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Alvin Ailey American Dance Theater

Ronald K. Brown's "Grace", Alonzo King's "Following the Subtle Current Upstream", and Alvin Ailey's "Revelations"

Paramount Theatre, Seattle, WA
February 25, 2001

By Dina McDermott

The Alvin Ailey company presented a program of three works at this sold-out matinee performance: Ronald K. Brown's Grace, Alonzo King's Following the Subtle Current Upstream and the perennial Ailey classic and signature work Revelations. The adoring audience seemed unable to show their adulation enough. This is a Seattle favorite and the company visits once a year.

The opening piece Grace (1999) was just spectacular. Dance Magazine cover boy, Brooklyn native and recent Guggenheim winner Ronald K. Brown combined elements of African dance and contemporary dance in this piece, accompanied by the pulsating rhythms of American and African pop/soul music. It is rare to go to a concert and honestly say to yourself "that piece had really original movement throughout". Rarer still when the dancers wholeheartedly and intuitively embrace the movement as if they've been doing it their whole lives! But this piece accomplished these goals, and more! Rhythmic, earthy, bouncy, unpredictable movement patterns were performed along a series of grids or pathways delineated by the lighting design. Flowy, solid red, then white, caftan-like costumes and moving backdrops gave Grace a ritualistic, celebratory feel. Mr. Brown, who has recently travelled to the Ivory Coast, seems to have organically melded American contemporary dance and African influences into a style which is infectiously life-affirming. All we can say is "bravo"!

The second piece Alonzo King's Following the Subtle Currents Upstream (2000), set a totally different tone. The movement vocabulary, more traditionally modern, contained duets and trios, which were almost Cunningham-esque in their angularity. Costumes had a sleek, minimal, slightly bizarre, futuristic look The sound score contained jarring, stark droning. One had the feeling of some futuristic planet or society; definitely abstract. Oddly, at the end, African music chimed in, as a industrial, metal globed lamp was lowered from the ceiling. All the while, I could not "locate" these dancers. What were their relationship to each other? WAS it indeed abstract... if so, why the African music at the end, with a change of mood and movement?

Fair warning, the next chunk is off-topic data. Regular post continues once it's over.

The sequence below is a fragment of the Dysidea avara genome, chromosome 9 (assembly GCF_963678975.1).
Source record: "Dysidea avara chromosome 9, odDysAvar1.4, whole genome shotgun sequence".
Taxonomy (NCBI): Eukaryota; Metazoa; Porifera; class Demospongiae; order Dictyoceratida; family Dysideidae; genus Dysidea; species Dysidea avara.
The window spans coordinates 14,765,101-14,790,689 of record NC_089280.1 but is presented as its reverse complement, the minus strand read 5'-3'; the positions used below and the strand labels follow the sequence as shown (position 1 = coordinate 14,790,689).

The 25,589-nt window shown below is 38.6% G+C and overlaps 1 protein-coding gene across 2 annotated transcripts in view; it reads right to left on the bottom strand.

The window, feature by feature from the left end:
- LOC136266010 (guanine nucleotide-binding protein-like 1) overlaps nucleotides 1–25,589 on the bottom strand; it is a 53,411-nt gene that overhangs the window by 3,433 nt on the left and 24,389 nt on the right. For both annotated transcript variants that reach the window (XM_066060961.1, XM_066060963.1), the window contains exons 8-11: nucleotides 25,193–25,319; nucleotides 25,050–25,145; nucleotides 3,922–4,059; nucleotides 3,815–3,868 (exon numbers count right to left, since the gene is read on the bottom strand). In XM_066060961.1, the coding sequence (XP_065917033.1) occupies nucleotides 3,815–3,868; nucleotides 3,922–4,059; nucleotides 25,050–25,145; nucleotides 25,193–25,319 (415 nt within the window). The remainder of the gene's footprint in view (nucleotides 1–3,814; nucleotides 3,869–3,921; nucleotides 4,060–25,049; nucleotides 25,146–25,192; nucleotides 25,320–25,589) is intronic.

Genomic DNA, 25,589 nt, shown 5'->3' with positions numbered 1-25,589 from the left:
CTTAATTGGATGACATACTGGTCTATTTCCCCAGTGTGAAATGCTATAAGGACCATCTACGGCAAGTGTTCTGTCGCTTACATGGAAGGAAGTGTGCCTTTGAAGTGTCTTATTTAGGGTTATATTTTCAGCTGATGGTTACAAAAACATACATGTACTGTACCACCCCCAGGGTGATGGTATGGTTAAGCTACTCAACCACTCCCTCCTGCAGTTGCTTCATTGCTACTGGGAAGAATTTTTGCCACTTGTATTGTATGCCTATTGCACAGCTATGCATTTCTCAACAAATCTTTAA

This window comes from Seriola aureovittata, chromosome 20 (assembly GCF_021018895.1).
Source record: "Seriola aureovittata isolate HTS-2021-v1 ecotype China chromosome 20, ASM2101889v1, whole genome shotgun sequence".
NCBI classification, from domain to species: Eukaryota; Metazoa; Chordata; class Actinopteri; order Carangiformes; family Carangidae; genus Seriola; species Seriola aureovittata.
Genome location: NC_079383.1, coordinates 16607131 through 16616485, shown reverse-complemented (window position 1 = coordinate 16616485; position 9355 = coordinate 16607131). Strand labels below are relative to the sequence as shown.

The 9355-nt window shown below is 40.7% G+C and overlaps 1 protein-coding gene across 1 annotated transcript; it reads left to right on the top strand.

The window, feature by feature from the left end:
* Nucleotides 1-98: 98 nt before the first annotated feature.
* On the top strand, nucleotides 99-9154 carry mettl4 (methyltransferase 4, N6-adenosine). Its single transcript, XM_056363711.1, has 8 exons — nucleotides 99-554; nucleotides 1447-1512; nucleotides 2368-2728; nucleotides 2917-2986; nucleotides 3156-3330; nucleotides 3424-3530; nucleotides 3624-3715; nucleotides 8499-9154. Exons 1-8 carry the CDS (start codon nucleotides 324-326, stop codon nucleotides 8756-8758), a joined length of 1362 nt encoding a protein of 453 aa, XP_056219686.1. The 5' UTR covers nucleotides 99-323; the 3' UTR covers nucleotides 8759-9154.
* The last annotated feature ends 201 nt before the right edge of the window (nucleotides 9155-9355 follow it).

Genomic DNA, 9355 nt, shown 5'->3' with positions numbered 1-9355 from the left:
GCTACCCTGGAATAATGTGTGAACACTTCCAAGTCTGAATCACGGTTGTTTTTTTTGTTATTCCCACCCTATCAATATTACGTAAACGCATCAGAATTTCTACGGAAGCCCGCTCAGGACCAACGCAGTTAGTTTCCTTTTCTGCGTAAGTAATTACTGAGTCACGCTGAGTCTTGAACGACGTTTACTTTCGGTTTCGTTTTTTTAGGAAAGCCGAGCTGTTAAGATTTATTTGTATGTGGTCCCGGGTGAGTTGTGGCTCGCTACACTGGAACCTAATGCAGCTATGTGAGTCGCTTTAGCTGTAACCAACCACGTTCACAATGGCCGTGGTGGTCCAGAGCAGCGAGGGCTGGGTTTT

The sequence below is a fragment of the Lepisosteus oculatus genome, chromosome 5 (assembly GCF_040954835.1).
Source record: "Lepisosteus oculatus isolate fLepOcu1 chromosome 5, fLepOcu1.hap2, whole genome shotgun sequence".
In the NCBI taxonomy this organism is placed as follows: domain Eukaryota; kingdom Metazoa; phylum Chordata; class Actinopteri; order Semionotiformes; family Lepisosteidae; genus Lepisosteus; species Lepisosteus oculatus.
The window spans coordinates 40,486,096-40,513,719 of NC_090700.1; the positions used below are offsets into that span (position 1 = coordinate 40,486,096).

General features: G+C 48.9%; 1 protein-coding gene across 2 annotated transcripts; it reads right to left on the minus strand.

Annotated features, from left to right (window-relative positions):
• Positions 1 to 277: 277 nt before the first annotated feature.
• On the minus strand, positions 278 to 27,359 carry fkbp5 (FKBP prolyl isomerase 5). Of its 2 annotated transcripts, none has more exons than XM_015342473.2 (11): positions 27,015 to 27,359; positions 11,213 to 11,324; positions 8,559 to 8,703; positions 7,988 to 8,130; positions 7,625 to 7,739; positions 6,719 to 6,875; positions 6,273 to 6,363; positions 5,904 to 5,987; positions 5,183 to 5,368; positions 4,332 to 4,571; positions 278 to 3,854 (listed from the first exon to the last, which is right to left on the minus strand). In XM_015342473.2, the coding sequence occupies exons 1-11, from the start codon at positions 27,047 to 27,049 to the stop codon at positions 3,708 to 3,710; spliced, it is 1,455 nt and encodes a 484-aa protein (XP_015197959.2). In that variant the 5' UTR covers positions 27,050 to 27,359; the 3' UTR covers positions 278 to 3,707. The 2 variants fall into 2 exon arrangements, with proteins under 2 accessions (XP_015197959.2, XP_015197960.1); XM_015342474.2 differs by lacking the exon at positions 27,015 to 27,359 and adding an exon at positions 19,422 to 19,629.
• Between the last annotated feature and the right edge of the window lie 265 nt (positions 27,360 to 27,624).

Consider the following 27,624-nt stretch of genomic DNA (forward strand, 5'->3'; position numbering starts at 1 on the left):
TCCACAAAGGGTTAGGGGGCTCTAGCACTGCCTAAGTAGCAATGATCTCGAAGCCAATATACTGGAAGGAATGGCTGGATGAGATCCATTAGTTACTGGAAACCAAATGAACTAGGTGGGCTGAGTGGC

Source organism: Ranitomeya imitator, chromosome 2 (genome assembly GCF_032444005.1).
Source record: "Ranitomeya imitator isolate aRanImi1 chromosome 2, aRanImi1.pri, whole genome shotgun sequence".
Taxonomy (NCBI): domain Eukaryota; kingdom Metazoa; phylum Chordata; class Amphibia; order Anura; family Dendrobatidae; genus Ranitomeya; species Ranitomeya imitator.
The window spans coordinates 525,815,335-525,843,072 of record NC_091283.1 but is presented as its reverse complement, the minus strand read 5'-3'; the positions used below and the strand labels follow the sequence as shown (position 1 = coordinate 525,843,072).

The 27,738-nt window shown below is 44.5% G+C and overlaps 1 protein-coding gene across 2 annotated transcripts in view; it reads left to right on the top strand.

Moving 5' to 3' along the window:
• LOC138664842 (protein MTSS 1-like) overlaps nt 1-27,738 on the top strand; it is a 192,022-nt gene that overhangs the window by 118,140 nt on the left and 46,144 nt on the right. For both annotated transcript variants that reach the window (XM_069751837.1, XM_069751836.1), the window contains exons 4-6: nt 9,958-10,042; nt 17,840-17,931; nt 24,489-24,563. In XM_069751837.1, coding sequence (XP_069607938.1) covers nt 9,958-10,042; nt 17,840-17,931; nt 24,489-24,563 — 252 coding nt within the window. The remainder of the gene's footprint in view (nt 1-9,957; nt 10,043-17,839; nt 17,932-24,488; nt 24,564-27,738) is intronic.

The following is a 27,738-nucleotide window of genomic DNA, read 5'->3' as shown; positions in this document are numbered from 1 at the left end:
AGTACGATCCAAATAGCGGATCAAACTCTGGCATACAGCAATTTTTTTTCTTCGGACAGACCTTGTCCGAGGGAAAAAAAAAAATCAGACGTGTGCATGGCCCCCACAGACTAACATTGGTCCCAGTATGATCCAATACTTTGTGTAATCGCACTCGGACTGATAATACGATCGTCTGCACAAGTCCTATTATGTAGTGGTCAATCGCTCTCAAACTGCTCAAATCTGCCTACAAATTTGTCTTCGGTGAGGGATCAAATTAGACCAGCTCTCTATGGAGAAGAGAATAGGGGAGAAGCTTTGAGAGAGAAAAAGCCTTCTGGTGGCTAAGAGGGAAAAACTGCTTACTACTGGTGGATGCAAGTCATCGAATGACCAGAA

Finally, Revelations. What more can one say about a piece that is truly an American classic? Danced to traditional black spiritual music, the dance really seems to be about reverence... religious reverence, spiritual reverence, a feeling of transcending all earthly worries and cares. This, to me, was emphasized by the dancers' first curtain call at the end, with hands clasped as if in prayer.

The dancers were robust throughout and in fine form. Standouts included Matthew Rusing in "I Want to be Ready" solo in Revelations. Actually, it would be hard to single out any special dancers... Ailey is an ensemble of star dancers, really. The audience roared it's approval at the end, and honored the company with a 10-minute ovation!!

Run, do not walk, to the next Ailey concert in your area!


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Edited by Marie.

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